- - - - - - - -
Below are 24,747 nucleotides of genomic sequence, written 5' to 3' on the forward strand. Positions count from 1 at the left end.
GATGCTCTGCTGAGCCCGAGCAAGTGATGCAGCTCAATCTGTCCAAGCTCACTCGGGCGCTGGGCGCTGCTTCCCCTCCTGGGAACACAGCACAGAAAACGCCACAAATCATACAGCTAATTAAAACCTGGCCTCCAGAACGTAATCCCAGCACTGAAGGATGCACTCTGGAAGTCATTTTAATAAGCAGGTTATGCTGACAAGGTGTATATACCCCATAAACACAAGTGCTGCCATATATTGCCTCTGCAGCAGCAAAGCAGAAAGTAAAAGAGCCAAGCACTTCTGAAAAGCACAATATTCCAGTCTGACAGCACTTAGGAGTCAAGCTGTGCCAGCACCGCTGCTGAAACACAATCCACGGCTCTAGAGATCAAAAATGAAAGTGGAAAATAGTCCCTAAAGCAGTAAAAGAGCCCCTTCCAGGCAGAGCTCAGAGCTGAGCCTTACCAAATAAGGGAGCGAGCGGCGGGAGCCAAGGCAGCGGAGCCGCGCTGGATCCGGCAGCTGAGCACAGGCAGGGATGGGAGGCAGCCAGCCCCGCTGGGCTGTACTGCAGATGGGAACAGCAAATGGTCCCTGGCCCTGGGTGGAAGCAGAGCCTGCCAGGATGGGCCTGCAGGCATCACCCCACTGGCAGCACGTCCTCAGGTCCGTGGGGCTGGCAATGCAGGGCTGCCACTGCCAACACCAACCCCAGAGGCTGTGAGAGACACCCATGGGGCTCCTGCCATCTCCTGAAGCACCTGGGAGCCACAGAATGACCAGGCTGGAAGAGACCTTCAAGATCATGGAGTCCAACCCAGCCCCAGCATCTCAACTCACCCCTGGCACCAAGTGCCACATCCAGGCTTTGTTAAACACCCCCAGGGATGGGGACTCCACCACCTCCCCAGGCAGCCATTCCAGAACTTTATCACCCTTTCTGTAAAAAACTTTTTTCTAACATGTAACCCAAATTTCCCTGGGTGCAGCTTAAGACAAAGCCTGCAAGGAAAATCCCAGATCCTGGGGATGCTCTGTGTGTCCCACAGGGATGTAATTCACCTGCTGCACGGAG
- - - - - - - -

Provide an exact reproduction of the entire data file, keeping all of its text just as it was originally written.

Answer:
Below are 24,747 nucleotides of genomic sequence, written 5' to 3' on the forward strand. Positions count from 1 at the left end.
GATGCTCTGCTGAGCCCGAGCAAGTGATGCAGCTCAATCTGTCCAAGCTCACTCGGGCGCTGGGCGCTGCTTCCCCTCCTGGGAACACAGCACAGAAAACGCCACAAATCATACAGCTAATTAAAACCTGGCCTCCAGAACGTAATCCCAGCACTGAAGGATGCACTCTGGAAGTCATTTTAATAAGCAGGTTATGCTGACAAGGTGTATATACCCCATAAACACAAGTGCTGCCATATATTGCCTCTGCAGCAGCAAAGCAGAAAGTAAAAGAGCCAAGCACTTCTGAAAAGCACAATATTCCAGTCTGACAGCACTTAGGAGTCAAGCTGTGCCAGCACCGCTGCTGAAACACAATCCACGGCTCTAGAGATCAAAAATGAAAGTGGAAAATAGTCCCTAAAGCAGTAAAAGAGCCCCTTCCAGGCAGAGCTCAGAGCTGAGCCTTACCAAATAAGGGAGCGAGCGGCGGGAGCCAAGGCAGCGGAGCCGCGCTGGATCCGGCAGCTGAGCACAGGCAGGGATGGGAGGCAGCCAGCCCCGCTGGGCTGTACTGCAGATGGGAACAGCAAATGGTCCCTGGCCCTGGGTGGAAGCAGAGCCTGCCAGGATGGGCCTGCAGGCATCACCCCACTGGCAGCACGTCCTCAGGTCCGTGGGGCTGGCAATGCAGGGCTGCCACTGCCAACACCAACCCCAGAGGCTGTGAGAGACACCCATGGGGCTCCTGCCATCTCCTGAAGCACCTGGGAGCCACAGAATGACCAGGCTGGAAGAGACCTTCAAGATCATGGAGTCCAACCCAGCCCCAGCATCTCAACTCACCCCTGGCACCAAGTGCCACATCCAGGCTTTGTTAAACACCCCCAGGGATGGGGACTCCACCACCTCCCCAGGCAGCCATTCCAGAACTTTATCACCCTTTCTGTAAAAAACTTTTTTCTAACATGTAACCCAAATTTCCCTGGGTGCAGCTTAAGACAAAGCCTGCAAGGAAAATCCCAGATCCTGGGGATGCTCTGTGTGTCCCACAGGGATGTAATTCACCTGCTGCACGGAG